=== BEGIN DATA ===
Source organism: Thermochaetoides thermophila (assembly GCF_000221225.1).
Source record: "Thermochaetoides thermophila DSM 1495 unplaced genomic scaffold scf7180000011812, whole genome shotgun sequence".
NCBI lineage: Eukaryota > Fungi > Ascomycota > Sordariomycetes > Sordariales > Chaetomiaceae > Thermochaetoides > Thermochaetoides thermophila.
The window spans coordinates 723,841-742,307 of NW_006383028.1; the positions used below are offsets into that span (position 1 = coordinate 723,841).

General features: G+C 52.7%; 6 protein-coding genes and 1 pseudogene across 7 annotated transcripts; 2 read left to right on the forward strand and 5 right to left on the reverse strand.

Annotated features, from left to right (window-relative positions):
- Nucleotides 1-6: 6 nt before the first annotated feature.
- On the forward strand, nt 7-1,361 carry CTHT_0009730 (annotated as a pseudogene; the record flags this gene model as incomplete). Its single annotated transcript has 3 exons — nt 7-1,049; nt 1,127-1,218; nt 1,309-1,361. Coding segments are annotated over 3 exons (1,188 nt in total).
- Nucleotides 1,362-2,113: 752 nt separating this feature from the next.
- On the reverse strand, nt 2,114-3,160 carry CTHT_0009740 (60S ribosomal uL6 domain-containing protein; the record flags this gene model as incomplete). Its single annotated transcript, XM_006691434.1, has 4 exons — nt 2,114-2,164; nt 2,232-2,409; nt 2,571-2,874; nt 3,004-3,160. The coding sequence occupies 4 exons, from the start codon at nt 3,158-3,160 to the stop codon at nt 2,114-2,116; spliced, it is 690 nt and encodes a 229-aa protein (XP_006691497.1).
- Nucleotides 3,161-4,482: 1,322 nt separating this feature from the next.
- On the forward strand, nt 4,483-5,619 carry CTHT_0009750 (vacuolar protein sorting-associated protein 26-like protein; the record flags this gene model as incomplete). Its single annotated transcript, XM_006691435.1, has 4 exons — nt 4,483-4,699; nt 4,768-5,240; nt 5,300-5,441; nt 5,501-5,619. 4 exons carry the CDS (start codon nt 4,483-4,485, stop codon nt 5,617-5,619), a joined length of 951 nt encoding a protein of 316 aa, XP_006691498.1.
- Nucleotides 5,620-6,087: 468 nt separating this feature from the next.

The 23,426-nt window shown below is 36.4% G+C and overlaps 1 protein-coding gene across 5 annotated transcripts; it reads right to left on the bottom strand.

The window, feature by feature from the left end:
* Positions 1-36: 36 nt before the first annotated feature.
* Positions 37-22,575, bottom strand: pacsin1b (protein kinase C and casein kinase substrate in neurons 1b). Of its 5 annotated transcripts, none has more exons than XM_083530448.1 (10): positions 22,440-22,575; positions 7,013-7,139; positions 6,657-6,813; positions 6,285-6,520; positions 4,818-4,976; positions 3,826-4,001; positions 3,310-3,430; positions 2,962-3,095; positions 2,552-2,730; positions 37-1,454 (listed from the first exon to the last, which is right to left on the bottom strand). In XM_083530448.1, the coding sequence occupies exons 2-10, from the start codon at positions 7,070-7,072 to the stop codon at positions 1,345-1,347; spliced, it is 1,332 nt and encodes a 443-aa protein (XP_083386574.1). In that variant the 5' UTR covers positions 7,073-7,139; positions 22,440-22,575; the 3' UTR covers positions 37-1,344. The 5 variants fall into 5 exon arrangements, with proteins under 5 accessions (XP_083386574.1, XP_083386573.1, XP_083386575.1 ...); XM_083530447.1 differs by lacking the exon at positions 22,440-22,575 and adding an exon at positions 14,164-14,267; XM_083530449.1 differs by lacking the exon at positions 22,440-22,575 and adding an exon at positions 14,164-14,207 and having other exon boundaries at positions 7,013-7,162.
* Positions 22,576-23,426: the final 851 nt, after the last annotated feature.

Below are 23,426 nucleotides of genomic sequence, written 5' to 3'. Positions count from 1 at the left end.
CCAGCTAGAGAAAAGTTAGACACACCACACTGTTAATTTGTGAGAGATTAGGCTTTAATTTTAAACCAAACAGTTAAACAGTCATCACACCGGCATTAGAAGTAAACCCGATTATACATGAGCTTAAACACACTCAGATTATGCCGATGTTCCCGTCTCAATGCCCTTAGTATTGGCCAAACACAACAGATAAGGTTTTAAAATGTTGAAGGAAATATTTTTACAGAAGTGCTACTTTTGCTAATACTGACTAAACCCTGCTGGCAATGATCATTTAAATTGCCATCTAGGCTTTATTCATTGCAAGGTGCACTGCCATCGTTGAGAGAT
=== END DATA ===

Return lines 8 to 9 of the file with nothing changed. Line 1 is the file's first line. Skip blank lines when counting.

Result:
- On the forward strand, nt 7-1,361 carry CTHT_0009730 (annotated as a pseudogene; the record flags this gene model as incomplete). Its single annotated transcript has 3 exons — nt 7-1,049; nt 1,127-1,218; nt 1,309-1,361. Coding segments are annotated over 3 exons (1,188 nt in total).
- Nucleotides 1,362-2,113: 752 nt separating this feature from the next.